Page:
This year’s E3 was my first time getting to experience the Wii U, a full year after the console was announced to the public. Upon gearing up for my first hands-on demo of Nintendo’s new hardware, I was as excited to check out the console in person, as I was the Wii U GamePad.
First things first, the Wii U is small, something not so noticeable from the handful of press photos or promotional videos you’ve seen. Wii U is much closer in size to the Wii than today’s other HD offerings. It’s also a really good looking console, not too wide with rounded ends compared to its boxier predecessor. The console is horizontal only, a decision made with the intent of having this small device fit your existing living room setup, without being a distracting showstopper. Shown in both white and black, the glossy black finish definitely has my undivided attention.
Now onto the console’s biggest attraction, the incredibly alluring Wii U GamePad. While it may appear quite large compared to the average controller — especially the Wii Remote– this bad boy feels incredible in your hands. The width of the GamePad makes it the most comfortable controller I’ve used, alleviating the cramped carpal tunnel-inducing position you’re used to from traditional smaller controllers. With the GamePad, your hands are spaced to a more natural position. You also have two slightly raised grip handles for each hand on the back, making the GamePad easy to twist and turn without fear of dropping. Buttons feel great, similar to the Wii Remote, and analog sticks are a dream.
Now onto that beautiful 6.2″ touchscreen. Nintendo has already stated that each game can use the touchscreen differently, whether serving as a map, an inventory menu, or even an exact mirror of the game you’re playing on your TV. One game I played during my hands-on time was Scribblenauts Unlimited, which went with a mirrored display. Mirroring gives players more accuracy and ease when creating or selecting objects. I would simply look at the TV, see an item that I wanted to interact with, then quickly touching that item with my finger on the touchscreen.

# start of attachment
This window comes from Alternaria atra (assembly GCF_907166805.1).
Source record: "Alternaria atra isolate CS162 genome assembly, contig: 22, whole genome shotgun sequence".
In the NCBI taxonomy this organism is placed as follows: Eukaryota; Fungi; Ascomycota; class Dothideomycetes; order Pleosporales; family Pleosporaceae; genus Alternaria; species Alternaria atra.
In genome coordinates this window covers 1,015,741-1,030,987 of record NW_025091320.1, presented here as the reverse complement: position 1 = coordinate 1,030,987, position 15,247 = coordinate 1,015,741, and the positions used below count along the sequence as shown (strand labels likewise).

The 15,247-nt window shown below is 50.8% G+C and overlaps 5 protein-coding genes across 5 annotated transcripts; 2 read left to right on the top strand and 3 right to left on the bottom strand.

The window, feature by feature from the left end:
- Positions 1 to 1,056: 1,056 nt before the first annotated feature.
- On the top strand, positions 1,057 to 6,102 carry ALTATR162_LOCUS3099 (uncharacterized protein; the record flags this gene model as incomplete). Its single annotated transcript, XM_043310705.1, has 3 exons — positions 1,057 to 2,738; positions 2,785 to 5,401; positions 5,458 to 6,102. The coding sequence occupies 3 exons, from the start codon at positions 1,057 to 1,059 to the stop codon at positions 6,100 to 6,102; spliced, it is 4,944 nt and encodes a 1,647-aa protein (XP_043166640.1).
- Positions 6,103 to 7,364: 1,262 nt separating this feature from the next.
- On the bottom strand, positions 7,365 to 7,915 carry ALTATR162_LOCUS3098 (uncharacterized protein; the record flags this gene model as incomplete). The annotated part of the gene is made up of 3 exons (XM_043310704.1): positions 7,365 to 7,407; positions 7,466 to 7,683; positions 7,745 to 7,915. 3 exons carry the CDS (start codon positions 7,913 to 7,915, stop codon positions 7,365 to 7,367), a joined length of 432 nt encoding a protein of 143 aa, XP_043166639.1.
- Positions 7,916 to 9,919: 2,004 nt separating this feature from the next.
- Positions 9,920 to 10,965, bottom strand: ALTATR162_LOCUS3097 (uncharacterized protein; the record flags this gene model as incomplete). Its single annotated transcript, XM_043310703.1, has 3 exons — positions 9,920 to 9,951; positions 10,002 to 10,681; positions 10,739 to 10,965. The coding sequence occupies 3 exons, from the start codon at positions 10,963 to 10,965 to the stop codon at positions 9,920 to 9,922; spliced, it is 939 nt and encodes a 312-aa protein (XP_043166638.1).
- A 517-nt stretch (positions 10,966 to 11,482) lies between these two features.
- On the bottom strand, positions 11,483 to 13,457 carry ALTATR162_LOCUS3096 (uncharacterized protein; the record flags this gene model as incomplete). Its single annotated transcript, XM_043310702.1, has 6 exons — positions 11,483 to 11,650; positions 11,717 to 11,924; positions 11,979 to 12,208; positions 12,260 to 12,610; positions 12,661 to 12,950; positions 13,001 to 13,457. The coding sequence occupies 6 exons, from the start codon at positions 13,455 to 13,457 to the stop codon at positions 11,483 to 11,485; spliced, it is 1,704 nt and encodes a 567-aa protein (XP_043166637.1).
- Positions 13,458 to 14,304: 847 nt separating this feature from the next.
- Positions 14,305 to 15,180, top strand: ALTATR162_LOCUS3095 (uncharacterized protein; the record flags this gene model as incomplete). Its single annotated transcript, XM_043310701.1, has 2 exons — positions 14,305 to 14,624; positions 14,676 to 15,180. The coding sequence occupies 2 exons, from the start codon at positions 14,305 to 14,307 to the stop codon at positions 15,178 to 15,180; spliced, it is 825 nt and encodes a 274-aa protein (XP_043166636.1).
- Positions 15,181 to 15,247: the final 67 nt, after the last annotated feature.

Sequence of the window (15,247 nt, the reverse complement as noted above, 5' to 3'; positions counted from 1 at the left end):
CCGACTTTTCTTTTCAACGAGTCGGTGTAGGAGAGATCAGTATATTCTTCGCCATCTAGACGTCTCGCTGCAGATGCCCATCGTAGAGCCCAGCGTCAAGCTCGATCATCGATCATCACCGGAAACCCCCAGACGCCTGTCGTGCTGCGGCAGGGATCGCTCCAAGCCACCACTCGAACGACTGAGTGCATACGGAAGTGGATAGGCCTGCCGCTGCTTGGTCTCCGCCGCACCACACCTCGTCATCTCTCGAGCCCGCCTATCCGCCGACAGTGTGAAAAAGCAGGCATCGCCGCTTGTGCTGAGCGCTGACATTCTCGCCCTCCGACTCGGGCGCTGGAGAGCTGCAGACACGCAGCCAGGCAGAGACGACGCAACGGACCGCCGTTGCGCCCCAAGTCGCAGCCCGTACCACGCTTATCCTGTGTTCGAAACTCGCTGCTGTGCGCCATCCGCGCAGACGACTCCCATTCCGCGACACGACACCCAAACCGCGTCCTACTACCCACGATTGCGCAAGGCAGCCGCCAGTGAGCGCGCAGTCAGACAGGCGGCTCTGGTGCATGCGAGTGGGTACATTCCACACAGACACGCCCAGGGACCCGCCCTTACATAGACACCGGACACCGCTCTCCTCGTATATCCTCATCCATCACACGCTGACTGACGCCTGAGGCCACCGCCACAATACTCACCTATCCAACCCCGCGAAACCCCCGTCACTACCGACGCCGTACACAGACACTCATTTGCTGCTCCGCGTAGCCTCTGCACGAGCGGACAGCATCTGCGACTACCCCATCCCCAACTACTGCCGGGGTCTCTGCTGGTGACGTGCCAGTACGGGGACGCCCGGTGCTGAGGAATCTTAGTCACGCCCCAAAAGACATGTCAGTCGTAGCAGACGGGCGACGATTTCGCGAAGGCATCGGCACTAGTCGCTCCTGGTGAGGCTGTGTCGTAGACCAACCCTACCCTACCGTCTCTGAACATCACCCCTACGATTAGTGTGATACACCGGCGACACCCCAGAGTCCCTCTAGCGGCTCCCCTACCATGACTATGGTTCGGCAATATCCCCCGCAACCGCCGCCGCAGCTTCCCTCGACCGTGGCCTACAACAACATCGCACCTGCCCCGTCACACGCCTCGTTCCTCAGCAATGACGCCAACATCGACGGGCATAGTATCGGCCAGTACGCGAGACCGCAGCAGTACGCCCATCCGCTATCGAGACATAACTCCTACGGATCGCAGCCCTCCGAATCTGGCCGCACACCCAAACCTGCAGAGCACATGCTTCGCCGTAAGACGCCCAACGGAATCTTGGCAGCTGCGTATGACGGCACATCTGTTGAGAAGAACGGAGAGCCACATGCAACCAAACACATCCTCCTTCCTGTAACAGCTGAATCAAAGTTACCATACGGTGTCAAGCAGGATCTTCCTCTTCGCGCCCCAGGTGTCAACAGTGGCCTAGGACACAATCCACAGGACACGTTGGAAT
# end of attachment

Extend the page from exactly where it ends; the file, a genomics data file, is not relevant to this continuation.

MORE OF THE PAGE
The biggest issue with that type of gameplay is the back and forth glancing between two screens that seems a bit like a burden. I’m sure it will become second nature, as it did with Nintendo’s line of DS handhelds. Because the resolution on the touchscreen is so sharp, I often found myself just playing the game right on the Wii U GamePad, forgetting there was a large HD TV two feet away. I would imaging that’s going to be a common theme, though it’s hardly a bad thing, just more of an observation. For me, the controller will prove its usefulness when serving as an add-on to the TV’s on-screen action, showing content that supplements the gameplay.
Visually, software looks incredible running on the Wii U. Capable of running full 1080p, games look crisp and colorful. It’s great seeing Nintendo titles like Pikmin 3, or New Super Mario Bros. U with beautifully detailed environments, shadowing, and lighting effects never before possible on a Nintendo platform. Scribblenauts for instance was just so clean and blemish-free, visuals alone made me want to continue playing. The Wii’s visuals were tolerable, but Wii U raises the bar for a high-quality visual experience that Nintendo fanboys have waited for.
Though my time with the console was limited, it’s clear Wii U is everything Nintendo is making it out to be. As we approach its holiday release window, I’m looking forward to seeing how more developers utilize the GamePad to offer different types of experiences. Trust me, you have plenty of reasons to start getting excited.